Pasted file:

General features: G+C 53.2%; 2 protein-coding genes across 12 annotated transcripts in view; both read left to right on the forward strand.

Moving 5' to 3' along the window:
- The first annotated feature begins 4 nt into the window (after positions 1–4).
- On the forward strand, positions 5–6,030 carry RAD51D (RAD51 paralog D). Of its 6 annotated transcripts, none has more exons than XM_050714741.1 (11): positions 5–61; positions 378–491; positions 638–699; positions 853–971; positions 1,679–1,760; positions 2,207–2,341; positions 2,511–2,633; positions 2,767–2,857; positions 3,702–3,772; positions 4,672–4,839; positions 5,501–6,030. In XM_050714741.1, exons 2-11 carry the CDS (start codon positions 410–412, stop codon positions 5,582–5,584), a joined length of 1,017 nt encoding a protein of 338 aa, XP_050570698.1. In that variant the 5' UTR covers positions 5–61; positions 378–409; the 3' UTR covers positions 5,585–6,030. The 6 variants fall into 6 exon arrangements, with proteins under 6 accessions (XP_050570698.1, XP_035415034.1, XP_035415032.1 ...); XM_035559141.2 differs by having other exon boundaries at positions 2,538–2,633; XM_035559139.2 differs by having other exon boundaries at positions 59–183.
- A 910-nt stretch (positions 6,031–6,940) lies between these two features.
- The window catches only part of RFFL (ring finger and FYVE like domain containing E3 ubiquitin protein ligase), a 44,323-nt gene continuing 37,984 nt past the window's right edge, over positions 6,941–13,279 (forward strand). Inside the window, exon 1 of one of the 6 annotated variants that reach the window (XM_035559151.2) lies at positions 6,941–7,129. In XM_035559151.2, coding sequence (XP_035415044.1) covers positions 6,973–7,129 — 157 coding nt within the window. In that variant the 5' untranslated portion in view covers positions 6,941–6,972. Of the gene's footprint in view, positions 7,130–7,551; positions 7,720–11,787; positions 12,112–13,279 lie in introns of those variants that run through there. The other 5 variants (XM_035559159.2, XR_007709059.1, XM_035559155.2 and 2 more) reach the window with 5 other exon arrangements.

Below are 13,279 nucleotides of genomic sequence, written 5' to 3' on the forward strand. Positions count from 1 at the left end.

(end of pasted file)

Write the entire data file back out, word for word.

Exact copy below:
General features: G+C 53.2%; 2 protein-coding genes across 12 annotated transcripts in view; both read left to right on the forward strand.

Moving 5' to 3' along the window:
- The first annotated feature begins 4 nt into the window (after positions 1–4).
- On the forward strand, positions 5–6,030 carry RAD51D (RAD51 paralog D). Of its 6 annotated transcripts, none has more exons than XM_050714741.1 (11): positions 5–61; positions 378–491; positions 638–699; positions 853–971; positions 1,679–1,760; positions 2,207–2,341; positions 2,511–2,633; positions 2,767–2,857; positions 3,702–3,772; positions 4,672–4,839; positions 5,501–6,030. In XM_050714741.1, exons 2-11 carry the CDS (start codon positions 410–412, stop codon positions 5,582–5,584), a joined length of 1,017 nt encoding a protein of 338 aa, XP_050570698.1. In that variant the 5' UTR covers positions 5–61; positions 378–409; the 3' UTR covers positions 5,585–6,030. The 6 variants fall into 6 exon arrangements, with proteins under 6 accessions (XP_050570698.1, XP_035415034.1, XP_035415032.1 ...); XM_035559141.2 differs by having other exon boundaries at positions 2,538–2,633; XM_035559139.2 differs by having other exon boundaries at positions 59–183.
- A 910-nt stretch (positions 6,031–6,940) lies between these two features.
- The window catches only part of RFFL (ring finger and FYVE like domain containing E3 ubiquitin protein ligase), a 44,323-nt gene continuing 37,984 nt past the window's right edge, over positions 6,941–13,279 (forward strand). Inside the window, exon 1 of one of the 6 annotated variants that reach the window (XM_035559151.2) lies at positions 6,941–7,129. In XM_035559151.2, coding sequence (XP_035415044.1) covers positions 6,973–7,129 — 157 coding nt within the window. In that variant the 5' untranslated portion in view covers positions 6,941–6,972. Of the gene's footprint in view, positions 7,130–7,551; positions 7,720–11,787; positions 12,112–13,279 lie in introns of those variants that run through there. The other 5 variants (XM_035559159.2, XR_007709059.1, XM_035559155.2 and 2 more) reach the window with 5 other exon arrangements.

Below are 13,279 nucleotides of genomic sequence, written 5' to 3' on the forward strand. Positions count from 1 at the left end.